Early Tuesday morning, the National Tsunami Center issued a tsunami warning for parts of the U.S. west coast after a magnitude 7.9 earthquake hit Alaska.
Although the warning was eventually canceled, many waking up in California and other coastal states were left wondering what to do during a tsunami and how it could impact their area.
What is a tsunami?
Tsunamis are ocean waves generated by a sudden change by the water and are usually caused by earthquakes, but can also be triggered by volcano eruptions, a landslide or even by the impact of a comet hitting the ocean, according to the National Oceanic and Atmospheric Association (NOAA).
How do we know if a tsunami is coming?
Warning signs of a potential tsunami include feeling a strong earthquake near a coastal city, observing a sudden change in the ocean height or hearing a loud roaring sound coming from the ocean, according to the NOAA.
Officials will issue a warning if there's potential for a tsunami with a high danger of widespread flooding. People in warning areas are advised to move inland.
Can a tsunami actually hit California?
Yes, it's absolutely possible.
In 2011, a magnitude 9.0 earthquake hit off the coast of Honshu, Japan and triggered a tsunami. While the event devastated Japan, the effects were also felt in California and resulted in one death, dozens of structures destroyed and nearly $40,000 in coastal damage.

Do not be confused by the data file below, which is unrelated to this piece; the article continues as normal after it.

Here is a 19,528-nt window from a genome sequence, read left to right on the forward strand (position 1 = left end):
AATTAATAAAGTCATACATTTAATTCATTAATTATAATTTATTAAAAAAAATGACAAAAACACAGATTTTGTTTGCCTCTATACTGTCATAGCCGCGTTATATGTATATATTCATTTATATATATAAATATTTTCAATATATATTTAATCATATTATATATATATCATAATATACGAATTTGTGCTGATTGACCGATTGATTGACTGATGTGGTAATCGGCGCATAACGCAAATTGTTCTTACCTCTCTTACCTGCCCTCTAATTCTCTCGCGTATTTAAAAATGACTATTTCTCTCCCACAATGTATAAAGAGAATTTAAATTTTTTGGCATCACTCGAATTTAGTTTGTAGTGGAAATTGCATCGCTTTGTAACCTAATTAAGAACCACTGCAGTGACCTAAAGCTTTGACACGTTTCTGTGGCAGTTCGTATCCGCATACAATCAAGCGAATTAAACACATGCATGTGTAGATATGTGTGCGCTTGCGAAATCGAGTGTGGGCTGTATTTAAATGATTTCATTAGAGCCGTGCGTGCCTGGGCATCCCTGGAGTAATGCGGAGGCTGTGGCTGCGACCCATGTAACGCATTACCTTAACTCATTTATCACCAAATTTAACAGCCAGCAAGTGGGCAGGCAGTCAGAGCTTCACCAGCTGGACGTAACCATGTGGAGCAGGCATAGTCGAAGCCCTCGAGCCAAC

While felt across 27 harbors statewide, the majority of damage was centered in the Santa Cruz and Crescent City harbors, according to the California Department of Conservation.
Over history, more than 80 tsunamis have been recorded in California. Tsunamis in California are not common and for the most part, have caused little or no damage when they have occurred.
However, there are instances where tsunamis have caused multiple deaths. In 1964, 12 people were killed when a tsunami struck the coast of California after a magnitude 9.2 earthquake hit Alaska, according to the Department of Conservation.
A surge of water 20-feet high flooded 29 blocks of Crescent City.
How can you prepare for a tsunami?
If you live in a coastal area, it's important to know the history of tsunamis and flooding in the region. If you do live in a potential danger zone, you should learn where the nearest emergency shelter is and map out the best route to the shelter. Packing a portable disaster supply kit and storing it where it's easy to access is also a good idea when preparing for the event of a tsunami.
Other things you should know about tsunamis.
- A tsunami can strike anywhere, at any time along the U.S. coast.
- No, you can't outrun a tsunami. The event is like a fast rising flood or advancing wall of water that can hit with devastating force.
- A tsunami isn't just one big wave. It's a current of waves that could continue for hours. The first wave doesn't necessarily mean it's the most dangerous.
- A tsunami doesn't have to be triggered by a local earthquake. It could spark from an earthquake a long distance away.
- Tsunamis can reach a coast within minutes of an earthquake. The only warning you may have is the earthquake itself.